> Navigation has its place (hypertext and the web for example). Its just
> that a logical data model is probably not that place.

Navigation is done extensively, which is also not an argument for it. If I could figure out just what is wrong with it, I would speak against it too, but the arguments I have read to date, including those in this thread, are simply not compelling.

> > Thanks for your help and patience with me. --dawn
>
> I find myself more and more just posting to balance opinion for
> neutral readers. I have given up trying to convince you of anything -

Oddly enough, I have learned a lot from you and you have, in fact, convinced me of a number of things, propositions among them.

> you appear too entrenched in your anti-RM crusade

I can see why it comes off that way, since at this point it is moving in that direction. But my initial interest is still my interest here -- I would like database theory and database best practices to be in better alignment. I have no crusade here except to try to understand responses when I ask questions and refine my opinions so they are as logical as possible (or as possible for me). That requires some argument when I do not understand or agree with a response.

For what it is worth, I am encouraged by the fact that relational theorists now seem to hold that 1NF as previously defined is not necessary and that 3VL is a bad idea. Pulling those two changes into practice would go some distance in helping us get back to better practices in data modeling and software development, I think. There are several other points that likely need to get back into practices that the products stemming from the RM have trashed, and navigation mght be among those (I'm trying to figure that out by asking questions and arguing for navigation).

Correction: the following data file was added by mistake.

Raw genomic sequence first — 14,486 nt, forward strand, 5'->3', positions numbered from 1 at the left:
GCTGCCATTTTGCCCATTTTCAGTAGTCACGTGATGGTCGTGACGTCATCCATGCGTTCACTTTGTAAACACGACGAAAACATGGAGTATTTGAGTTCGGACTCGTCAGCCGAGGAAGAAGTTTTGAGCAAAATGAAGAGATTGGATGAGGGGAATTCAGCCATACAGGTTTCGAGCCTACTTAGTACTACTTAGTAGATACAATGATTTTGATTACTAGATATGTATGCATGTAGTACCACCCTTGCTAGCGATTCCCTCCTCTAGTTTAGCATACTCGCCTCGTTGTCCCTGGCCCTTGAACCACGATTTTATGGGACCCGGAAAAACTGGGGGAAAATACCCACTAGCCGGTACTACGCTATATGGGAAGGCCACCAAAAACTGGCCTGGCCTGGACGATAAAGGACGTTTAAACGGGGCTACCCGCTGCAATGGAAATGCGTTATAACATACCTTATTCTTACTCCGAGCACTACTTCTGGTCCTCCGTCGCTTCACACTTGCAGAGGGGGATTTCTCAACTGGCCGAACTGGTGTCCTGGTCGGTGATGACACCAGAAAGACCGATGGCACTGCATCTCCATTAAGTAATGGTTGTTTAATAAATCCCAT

> to be pragmatic and

I'm pretty much coming from a pragmatic standpoint, trying to understand why the theory has steered us away from what seems to be pragmatic (2VL is an example of a pragmatic approach).

> recognize the good points that the evolution to RM has to offer,

Hey, JOG, I've taught the good points that the RM has to offer and believed every word I said. There is no reason for me to come and ask about those aspects where I have no questions. I'm not here to tell everyone else how to think or claim that I know everything. I don't. I have questions. I don't understand some things, so I ask questions. When I still don't understand after reading the answers, I question further.

> or to
> see why it has been so successful despite its flaws :(

I can see at least some of the reasons it has been so successful despite its flaws. There are even projects where I would select an SQL-DBMS for the implementation. Most of the products have added features so they are as useful as they can be in spite of a less-than- ideal (from my perspective) data model.

I'm pretty open-minded and when I read a good, clear statement on why "logical navigation" is a bad thing or if I am able to derive that myself, then I will change my opinion (rather than redefining the terms to obscure the fact that my opinion has changed as has been done with 1NF).

In spite of your disappointment in me, I still appreciate your participation in the discussion. It is helpful, sometimes. cheers! --dawn Received on Wed Feb 28 2007 - 18:50:55 CST